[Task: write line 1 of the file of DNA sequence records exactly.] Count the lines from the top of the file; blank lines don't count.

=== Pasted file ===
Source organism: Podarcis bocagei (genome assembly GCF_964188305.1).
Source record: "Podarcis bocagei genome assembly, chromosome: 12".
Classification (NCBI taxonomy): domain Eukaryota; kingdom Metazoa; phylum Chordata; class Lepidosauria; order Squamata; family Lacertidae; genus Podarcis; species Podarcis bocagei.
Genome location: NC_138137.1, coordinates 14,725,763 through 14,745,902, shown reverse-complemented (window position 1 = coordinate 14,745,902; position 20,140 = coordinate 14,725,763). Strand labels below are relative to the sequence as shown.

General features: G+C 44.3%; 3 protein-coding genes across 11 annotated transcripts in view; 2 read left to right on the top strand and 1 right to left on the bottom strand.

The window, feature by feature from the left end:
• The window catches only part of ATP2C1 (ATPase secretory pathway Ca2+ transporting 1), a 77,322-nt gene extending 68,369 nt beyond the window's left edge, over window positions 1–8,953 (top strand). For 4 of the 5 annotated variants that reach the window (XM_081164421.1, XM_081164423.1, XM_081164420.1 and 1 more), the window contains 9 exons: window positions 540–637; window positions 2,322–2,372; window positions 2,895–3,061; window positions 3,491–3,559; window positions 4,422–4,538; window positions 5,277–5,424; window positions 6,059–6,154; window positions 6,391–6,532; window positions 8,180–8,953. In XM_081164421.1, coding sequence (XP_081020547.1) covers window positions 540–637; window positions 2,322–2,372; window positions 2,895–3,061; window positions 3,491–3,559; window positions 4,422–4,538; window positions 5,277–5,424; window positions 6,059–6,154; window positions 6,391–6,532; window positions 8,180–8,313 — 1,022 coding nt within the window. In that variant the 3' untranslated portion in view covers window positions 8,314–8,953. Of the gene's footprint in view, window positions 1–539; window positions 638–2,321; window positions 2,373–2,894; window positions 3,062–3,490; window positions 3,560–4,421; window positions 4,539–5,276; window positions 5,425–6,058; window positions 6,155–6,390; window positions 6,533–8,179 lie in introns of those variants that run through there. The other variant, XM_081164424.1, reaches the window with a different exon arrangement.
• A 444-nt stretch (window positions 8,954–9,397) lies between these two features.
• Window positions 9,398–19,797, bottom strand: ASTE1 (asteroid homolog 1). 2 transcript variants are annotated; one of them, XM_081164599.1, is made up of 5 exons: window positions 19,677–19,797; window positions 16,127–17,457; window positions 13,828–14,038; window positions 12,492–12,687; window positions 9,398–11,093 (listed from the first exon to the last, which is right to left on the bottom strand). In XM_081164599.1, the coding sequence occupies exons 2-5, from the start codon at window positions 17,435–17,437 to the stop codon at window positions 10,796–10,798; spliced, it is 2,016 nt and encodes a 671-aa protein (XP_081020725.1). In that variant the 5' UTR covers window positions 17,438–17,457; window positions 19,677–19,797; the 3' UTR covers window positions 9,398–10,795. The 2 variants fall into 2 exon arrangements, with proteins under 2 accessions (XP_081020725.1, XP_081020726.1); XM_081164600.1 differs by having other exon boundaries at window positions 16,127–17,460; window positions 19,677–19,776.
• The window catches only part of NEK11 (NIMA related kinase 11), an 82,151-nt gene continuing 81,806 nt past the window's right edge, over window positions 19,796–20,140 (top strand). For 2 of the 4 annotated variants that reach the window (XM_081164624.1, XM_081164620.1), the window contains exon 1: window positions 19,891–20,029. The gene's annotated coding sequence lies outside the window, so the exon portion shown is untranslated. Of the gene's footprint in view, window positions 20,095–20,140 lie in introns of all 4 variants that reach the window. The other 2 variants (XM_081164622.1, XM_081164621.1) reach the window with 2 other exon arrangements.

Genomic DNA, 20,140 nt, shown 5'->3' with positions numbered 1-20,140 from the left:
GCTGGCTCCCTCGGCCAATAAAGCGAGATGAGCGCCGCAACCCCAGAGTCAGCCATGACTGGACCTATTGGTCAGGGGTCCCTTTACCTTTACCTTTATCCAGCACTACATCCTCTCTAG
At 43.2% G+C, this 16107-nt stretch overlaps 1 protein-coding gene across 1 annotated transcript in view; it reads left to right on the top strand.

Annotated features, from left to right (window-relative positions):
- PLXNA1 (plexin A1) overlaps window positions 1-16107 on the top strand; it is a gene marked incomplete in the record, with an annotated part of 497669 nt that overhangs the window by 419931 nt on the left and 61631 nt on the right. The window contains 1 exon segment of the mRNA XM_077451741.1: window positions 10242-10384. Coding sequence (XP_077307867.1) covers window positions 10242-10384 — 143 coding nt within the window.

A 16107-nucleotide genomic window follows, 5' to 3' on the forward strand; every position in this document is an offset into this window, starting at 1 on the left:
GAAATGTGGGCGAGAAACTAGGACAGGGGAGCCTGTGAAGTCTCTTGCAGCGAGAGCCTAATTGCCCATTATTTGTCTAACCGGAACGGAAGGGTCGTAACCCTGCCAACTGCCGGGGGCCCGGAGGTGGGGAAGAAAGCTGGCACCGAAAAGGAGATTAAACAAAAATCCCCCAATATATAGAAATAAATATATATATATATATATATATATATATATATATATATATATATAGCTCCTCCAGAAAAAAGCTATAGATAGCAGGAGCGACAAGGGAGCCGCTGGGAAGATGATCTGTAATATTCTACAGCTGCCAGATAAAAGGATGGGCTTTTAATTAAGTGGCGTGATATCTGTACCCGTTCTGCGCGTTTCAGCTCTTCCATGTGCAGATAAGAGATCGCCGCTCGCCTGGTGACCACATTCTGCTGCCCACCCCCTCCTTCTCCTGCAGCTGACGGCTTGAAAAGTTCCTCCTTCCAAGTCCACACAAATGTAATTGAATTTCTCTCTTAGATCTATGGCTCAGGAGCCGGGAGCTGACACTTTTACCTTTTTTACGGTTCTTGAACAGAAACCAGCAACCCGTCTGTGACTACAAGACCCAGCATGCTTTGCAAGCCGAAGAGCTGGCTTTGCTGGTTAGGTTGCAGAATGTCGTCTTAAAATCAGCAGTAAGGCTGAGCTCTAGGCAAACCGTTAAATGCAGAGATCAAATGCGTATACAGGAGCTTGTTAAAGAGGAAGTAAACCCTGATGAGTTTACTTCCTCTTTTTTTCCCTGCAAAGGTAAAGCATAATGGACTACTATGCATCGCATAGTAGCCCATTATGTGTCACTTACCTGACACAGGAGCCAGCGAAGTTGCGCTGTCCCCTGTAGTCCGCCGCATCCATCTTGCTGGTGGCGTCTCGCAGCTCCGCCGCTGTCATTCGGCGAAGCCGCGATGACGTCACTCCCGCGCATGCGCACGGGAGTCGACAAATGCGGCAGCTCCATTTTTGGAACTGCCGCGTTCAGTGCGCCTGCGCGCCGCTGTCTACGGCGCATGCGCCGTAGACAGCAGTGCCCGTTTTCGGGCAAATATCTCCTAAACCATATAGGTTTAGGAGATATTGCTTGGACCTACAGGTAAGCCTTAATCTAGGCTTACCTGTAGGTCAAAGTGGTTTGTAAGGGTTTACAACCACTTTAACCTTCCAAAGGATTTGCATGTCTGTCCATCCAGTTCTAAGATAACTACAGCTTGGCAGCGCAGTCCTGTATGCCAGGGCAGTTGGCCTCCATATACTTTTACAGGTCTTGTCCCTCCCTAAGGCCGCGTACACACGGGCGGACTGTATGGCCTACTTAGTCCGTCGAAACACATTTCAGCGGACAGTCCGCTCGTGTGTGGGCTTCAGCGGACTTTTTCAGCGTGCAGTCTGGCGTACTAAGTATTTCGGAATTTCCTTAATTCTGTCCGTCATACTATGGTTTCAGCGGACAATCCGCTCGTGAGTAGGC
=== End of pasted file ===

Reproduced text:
Source organism: Podarcis bocagei (genome assembly GCF_964188305.1).